Virgin’s New Adventure novels have been proudly keeping Doctor Who’s fanbase enthralled since the release of Timewyrm: Genesys in June of 1991, providing all-new stories “too broad and deep for the small screen.” However, there is a growing debate amongst fans as to just how “broad and deep” those stories should be and at what point the novels actually stop being Doctor Who. This debate amongst fans has been growing for some time and only been exacerbated since the publication of the divisive Transit.
In many ways, Timewyrm: Genesys set the tone of much of what was to come, with its more adult-orientated approach drawing controversy on publication, by the end of the Timewyrm cycle and the publication of Paul Cornell’s Revelation, the development was truly underway. The New Adventures have since become noted for their occasional use of sex, violence and bad language. But the changes are much deeper, with the tone of the novels both darker than the parent show and far more willing to play with the standard conventions of the series.
In many ways, the novels serve as a direct continuation of the so-called Cartmel Masterplan and certainly in-keeping with the likes of Ghost Light and Survival. Yet, are those changes “too much”?
With Doctor Who off the air and not likely to be returning to television soon, the traditional audience of the show has changed from being family entertainment to being an audience almost exclusively of hardcore adult fans. Few outside the niche will be queuing to buy missing stories cassettes and full-length novels. Yet, Doctor Who’s image in the public consciousness has not changed. Much like the furore over 1992’s Mortal Kombat through the public perception that video games were “for kids”, so-too Doctor Who suffers from the “for kids” tag, with any suggestion at sex and violence met with hostility.
Here, however, lays a trap for authors, for while such themes can often add value to a plot or even be an essential focus, it is too easy to believe that their addition is what makes a work “adult”, thus creating genuine gratuitousness. While Doctor Who certainly still retains that public perception of being a “kids show”, it is not hard to believe that some authors, embarrassed by the tag, wish to escape from allegations of childishness, lack of gravitas and not being “real sci-fi”.
In that vein, many of the novels have been criticised by fans for being generic cyberpunk and high science fiction with Doctor Who characters tacked on, others criticising their step away from the traditional conventions of the series such as the historical, the gothic horror and the Earth-based telefantasy. Others, yet still, highlight the separate ethos of the novels, many feeling downbeat and pessimistic as opposed to a more hopeful and optimistic outlook to the TV series. Yet more question the direction of the Doctor himself, moved on from being a nondescript academy dropout into being an all-important trickster or even messiah-like figure.
It is easy to see both sides of the traditionalist and radical argument, with there being an accessible comfort in stories of the good Doctor triumphing against the total evils of the universe. These stories, available to all ages, are the backbone of the Doctor Who house. Mostly free of continuity, traditional stories are dip-in and read. Yet, they can become stagnant. While the quality of Patrick Troughton’s era as the Doctor some say is unsurpassed, just how many bases in the universe need to be under siege by an alien menace? Traditionalism can all too often stifle development and growth, casting aside new ideas in favour of the tried and tested. Without new ideas, there would have been no Tenth Planet, no Spearhead from Space and no Deadly Assassin.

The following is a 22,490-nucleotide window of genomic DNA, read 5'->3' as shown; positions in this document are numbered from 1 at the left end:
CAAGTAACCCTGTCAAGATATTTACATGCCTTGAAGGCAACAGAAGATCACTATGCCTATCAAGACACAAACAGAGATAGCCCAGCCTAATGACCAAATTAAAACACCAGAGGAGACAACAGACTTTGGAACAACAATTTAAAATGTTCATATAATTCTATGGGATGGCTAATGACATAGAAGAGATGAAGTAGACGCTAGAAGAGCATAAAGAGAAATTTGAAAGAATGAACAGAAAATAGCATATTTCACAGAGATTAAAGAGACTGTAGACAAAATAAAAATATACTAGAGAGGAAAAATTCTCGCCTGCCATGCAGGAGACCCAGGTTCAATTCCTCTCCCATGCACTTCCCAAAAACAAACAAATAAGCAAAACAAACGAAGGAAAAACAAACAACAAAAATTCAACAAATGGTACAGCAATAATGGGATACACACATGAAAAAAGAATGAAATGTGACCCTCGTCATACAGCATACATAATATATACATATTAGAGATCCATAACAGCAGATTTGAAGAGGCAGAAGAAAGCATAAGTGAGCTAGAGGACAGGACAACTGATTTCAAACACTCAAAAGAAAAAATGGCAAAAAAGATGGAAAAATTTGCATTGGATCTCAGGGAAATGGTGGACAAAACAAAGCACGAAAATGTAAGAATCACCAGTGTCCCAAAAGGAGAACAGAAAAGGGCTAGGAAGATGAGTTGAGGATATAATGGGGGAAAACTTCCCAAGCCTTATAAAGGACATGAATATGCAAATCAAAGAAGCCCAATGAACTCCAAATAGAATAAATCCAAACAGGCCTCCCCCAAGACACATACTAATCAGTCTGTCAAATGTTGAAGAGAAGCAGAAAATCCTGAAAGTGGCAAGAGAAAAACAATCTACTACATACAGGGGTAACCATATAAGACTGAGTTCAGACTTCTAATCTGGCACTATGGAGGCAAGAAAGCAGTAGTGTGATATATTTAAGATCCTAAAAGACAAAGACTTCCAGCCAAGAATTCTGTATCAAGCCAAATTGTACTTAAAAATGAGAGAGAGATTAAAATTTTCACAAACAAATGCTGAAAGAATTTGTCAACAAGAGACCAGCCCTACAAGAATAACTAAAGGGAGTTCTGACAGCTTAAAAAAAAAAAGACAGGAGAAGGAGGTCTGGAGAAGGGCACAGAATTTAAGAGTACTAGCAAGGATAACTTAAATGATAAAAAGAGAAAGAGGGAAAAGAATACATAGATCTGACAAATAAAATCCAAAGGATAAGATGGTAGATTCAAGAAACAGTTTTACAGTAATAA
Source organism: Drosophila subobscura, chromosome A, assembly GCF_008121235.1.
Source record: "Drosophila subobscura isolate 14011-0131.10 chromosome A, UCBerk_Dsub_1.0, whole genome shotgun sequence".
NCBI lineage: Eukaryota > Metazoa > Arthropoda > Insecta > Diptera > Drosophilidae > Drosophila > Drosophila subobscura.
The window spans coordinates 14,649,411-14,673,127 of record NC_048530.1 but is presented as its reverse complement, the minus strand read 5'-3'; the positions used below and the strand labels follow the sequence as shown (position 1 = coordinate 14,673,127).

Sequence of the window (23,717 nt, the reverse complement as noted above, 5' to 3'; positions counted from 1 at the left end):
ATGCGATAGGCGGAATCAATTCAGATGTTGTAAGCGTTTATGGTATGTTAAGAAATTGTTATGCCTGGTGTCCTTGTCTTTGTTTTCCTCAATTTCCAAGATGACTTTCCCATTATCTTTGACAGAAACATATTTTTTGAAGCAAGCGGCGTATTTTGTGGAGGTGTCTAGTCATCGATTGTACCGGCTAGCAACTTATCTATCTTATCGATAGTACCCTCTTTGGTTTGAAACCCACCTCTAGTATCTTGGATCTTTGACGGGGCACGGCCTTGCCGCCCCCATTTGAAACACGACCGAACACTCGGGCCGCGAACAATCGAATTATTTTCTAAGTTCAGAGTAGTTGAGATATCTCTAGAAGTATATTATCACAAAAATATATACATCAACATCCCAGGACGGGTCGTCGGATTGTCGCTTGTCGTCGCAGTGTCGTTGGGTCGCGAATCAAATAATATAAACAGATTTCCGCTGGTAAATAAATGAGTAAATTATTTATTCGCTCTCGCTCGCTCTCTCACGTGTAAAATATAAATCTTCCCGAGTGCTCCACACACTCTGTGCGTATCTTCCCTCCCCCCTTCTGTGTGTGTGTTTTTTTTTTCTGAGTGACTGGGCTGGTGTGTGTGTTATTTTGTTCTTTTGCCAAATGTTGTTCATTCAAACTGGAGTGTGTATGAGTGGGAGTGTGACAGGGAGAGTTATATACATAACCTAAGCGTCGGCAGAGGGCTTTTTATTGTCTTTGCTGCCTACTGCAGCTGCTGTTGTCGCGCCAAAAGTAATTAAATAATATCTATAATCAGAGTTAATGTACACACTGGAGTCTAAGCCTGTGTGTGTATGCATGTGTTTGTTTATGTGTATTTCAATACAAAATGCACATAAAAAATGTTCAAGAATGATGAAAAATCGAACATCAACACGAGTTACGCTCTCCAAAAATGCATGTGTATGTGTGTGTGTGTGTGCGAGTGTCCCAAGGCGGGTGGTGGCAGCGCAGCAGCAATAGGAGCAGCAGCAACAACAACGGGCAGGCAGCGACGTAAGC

On the other hand, radicalism can bring all new energy and ideas to a worn formula. It can bring forth all-new conventions, either replacing or sitting alongside those that already exist. It can bring new eyes and ears to a product and question audience expectations of what they can expect from Doctor Who. While traditionalism brings comfort, radicalism brings the opposite, challenging the viewer or reader. Equally, however, these new ideas are not always guaranteed to work and, if made abruptly, can be frequently rejected by the audience. Too many changes to a product risks the audience no longer identifying it as the original product, most having ideas about what “makes” something what it is. For Star Trek, that might be the Enterprise, “boldly going” and the optimistic Roddenberry outlook of the future. Note how many have already rejected the all-new Deep Space Nine series for subverting these conventions.
The old adage of the wooden broom rings true. If you have a broom and you replace first the head and then, after a time, you replace the handle, do you still have the same broom? While you may say no, the fact is that you were never without a broom. While you may say yes, you have changed all the parts, so how can it be?
There are no easy answers to the debate of traditionalism and radicalism, with fans set to be divided for a long time to come and some fans likely to be alienated by the product. Yet, this has always been the way and should Doctor Who ever return to TV screens, it’s almost certain that fans will be as divided as ever over whatever radical direction the series progresses in. Lest we forget the reception Colin Baker received as the Doctor, or indeed Sylvester McCoy. While one set of fans may be disappointed, however, another will be delighted, and fans should remember that the New Adventures are far from absolute and there is more than enough Doctor Who in the galaxy for everyone to enjoy.Categorised in: Books, Merchandise, News, Opinion